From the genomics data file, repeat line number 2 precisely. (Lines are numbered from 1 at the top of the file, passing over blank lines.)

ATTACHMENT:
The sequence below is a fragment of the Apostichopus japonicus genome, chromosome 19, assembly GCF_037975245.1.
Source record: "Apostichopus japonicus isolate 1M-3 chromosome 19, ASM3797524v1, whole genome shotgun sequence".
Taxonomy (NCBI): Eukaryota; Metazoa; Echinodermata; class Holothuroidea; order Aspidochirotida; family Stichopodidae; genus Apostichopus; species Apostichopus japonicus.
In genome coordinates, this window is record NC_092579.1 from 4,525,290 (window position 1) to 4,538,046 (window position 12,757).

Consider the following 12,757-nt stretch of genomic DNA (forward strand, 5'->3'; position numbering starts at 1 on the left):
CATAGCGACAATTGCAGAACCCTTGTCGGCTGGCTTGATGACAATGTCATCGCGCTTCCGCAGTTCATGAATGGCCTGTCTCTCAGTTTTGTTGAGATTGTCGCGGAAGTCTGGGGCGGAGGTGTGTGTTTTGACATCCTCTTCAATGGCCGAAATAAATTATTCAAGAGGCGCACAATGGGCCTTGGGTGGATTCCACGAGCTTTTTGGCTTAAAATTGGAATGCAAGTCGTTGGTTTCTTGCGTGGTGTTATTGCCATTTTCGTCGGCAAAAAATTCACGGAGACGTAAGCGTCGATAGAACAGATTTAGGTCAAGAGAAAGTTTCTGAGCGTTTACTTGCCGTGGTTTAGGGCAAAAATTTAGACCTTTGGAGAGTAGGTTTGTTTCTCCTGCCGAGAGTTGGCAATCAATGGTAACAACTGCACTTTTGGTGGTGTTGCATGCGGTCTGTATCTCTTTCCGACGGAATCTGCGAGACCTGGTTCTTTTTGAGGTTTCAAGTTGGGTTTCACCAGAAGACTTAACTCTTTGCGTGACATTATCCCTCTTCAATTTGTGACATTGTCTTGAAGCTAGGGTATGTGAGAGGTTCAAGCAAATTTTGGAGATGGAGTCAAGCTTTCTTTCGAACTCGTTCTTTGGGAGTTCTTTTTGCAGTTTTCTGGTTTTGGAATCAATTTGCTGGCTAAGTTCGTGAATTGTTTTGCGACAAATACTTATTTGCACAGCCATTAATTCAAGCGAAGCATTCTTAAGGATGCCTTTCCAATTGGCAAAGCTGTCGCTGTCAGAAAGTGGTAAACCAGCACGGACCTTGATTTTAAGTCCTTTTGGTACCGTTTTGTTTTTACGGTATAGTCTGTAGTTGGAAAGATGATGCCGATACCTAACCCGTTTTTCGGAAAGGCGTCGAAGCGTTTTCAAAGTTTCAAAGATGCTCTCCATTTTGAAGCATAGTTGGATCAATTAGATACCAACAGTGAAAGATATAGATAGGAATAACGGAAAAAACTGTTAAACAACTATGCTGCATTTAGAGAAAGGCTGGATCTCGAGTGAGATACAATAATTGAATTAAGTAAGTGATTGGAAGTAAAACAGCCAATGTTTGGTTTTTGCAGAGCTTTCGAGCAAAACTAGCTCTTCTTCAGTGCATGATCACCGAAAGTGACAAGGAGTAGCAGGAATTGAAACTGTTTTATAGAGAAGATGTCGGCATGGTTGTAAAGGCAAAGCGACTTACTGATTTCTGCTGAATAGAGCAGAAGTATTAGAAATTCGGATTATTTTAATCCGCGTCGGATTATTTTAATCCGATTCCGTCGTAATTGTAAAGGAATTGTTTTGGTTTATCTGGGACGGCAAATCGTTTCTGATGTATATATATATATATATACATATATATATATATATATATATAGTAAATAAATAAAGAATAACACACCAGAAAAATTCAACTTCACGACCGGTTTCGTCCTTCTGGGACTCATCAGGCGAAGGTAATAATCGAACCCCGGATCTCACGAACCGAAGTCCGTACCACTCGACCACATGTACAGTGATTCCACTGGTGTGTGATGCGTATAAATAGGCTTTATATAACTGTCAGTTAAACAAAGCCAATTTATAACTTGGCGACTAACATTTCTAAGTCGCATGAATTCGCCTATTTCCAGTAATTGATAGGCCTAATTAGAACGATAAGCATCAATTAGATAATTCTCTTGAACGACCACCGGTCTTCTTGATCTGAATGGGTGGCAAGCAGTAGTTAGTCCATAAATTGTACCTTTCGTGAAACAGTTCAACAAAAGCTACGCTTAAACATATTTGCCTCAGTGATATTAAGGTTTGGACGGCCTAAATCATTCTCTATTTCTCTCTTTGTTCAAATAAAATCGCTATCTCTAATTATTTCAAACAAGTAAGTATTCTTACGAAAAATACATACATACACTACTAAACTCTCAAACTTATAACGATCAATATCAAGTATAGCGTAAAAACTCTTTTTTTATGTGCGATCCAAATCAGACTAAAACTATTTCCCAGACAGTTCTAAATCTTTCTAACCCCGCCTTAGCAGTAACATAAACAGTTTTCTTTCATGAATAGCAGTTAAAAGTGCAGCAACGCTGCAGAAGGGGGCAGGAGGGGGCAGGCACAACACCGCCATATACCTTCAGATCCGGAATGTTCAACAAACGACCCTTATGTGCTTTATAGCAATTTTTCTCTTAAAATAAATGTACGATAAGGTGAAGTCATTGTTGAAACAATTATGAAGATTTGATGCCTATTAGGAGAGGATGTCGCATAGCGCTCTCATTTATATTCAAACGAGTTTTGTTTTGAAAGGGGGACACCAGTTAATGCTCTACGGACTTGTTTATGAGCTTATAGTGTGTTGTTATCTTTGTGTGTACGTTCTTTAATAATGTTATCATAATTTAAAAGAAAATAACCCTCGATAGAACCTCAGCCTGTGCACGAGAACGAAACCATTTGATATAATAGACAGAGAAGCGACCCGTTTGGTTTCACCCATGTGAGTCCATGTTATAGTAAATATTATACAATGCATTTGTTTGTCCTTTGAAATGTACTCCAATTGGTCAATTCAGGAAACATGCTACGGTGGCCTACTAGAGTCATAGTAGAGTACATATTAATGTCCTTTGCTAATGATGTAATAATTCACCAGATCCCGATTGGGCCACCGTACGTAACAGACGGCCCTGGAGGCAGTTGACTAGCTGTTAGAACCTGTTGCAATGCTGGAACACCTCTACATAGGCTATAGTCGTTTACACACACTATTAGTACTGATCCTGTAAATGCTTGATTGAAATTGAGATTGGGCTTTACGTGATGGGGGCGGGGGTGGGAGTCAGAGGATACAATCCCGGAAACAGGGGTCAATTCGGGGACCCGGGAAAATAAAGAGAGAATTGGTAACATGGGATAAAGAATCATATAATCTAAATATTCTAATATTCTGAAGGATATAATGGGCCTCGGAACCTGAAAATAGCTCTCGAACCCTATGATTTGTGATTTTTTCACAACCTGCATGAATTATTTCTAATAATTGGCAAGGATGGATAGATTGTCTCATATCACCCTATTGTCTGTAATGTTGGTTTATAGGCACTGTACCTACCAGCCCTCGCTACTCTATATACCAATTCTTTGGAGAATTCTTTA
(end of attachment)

Source record: "Apostichopus japonicus isolate 1M-3 chromosome 19, ASM3797524v1, whole genome shotgun sequence".